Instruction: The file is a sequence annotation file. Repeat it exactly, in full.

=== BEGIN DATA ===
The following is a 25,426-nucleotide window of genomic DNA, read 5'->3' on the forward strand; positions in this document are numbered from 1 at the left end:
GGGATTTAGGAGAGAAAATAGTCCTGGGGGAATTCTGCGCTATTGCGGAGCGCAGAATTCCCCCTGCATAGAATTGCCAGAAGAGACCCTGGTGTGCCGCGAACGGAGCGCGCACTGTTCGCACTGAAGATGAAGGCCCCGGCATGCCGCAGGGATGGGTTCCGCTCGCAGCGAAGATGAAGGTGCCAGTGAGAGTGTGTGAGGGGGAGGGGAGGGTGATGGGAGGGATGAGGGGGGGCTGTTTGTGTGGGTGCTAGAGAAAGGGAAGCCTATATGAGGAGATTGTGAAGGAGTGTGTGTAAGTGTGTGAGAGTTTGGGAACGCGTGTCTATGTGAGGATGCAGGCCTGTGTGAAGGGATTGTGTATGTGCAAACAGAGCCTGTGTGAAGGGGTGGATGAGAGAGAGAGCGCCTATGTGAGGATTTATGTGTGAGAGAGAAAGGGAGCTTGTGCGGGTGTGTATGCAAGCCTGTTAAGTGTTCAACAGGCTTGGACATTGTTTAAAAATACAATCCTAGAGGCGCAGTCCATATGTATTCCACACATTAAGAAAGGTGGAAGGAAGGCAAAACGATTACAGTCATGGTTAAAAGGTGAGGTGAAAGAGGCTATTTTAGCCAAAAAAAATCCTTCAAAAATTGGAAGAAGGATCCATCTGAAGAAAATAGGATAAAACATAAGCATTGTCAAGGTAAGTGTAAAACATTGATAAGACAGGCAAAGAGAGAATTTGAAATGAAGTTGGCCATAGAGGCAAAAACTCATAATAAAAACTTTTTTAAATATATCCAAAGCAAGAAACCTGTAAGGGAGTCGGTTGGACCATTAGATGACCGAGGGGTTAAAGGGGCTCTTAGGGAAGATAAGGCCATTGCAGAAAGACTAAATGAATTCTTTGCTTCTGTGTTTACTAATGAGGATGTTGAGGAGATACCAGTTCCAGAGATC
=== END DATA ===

The following is a 25,426-nucleotide window of genomic DNA, read 5'->3' on the forward strand; positions in this document are numbered from 1 at the left end:
GGGATTTAGGAGAGAAAATAGTCCTGGGGGAATTCTGCGCTATTGCGGAGCGCAGAATTCCCCCTGCATAGAATTGCCAGAAGAGACCCTGGTGTGCCGCGAACGGAGCGCGCACTGTTCGCACTGAAGATGAAGGCCCCGGCATGCCGCAGGGATGGGTTCCGCTCGCAGCGAAGATGAAGGTGCCAGTGAGAGTGTGTGAGGGGGAGGGGAGGGTGATGGGAGGGATGAGGGGGGGCTGTTTGTGTGGGTGCTAGAGAAAGGGAAGCCTATATGAGGAGATTGTGAAGGAGTGTGTGTAAGTGTGTGAGAGTTTGGGAACGCGTGTCTATGTGAGGATGCAGGCCTGTGTGAAGGGATTGTGTATGTGCAAACAGAGCCTGTGTGAAGGGGTGGATGAGAGAGAGAGCGCCTATGTGAGGATTTATGTGTGAGAGAGAAAGGGAGCTTGTGCGGGTGTGTATGCAAGCCTGTTAAGTGTTCAACAGGCTTGGACATTGTTTAAAAATACAATCCTAGAGGCGCAGTCCATATGTATTCCACACATTAAGAAAGGTGGAAGGAAGGCAAAACGATTACAGTCATGGTTAAAAGGTGAGGTGAAAGAGGCTATTTTAGCCAAAAAAAATCCTTCAAAAATTGGAAGAAGGATCCATCTGAAGAAAATAGGATAAAACATAAGCATTGTCAAGGTAAGTGTAAAACATTGATAAGACAGGCAAAGAGAGAATTTGAAATGAAGTTGGCCATAGAGGCAAAAACTCATAATAAAAACTTTTTTAAATATATCCAAAGCAAGAAACCTGTAAGGGAGTCGGTTGGACCATTAGATGACCGAGGGGTTAAAGGGGCTCTTAGGGAAGATAAGGCCATTGCAGAAAGACTAAATGAATTCTTTGCTTCTGTGTTTACTAATGAGGATGTTGAGGAGATACCAGTTCCAGAGATC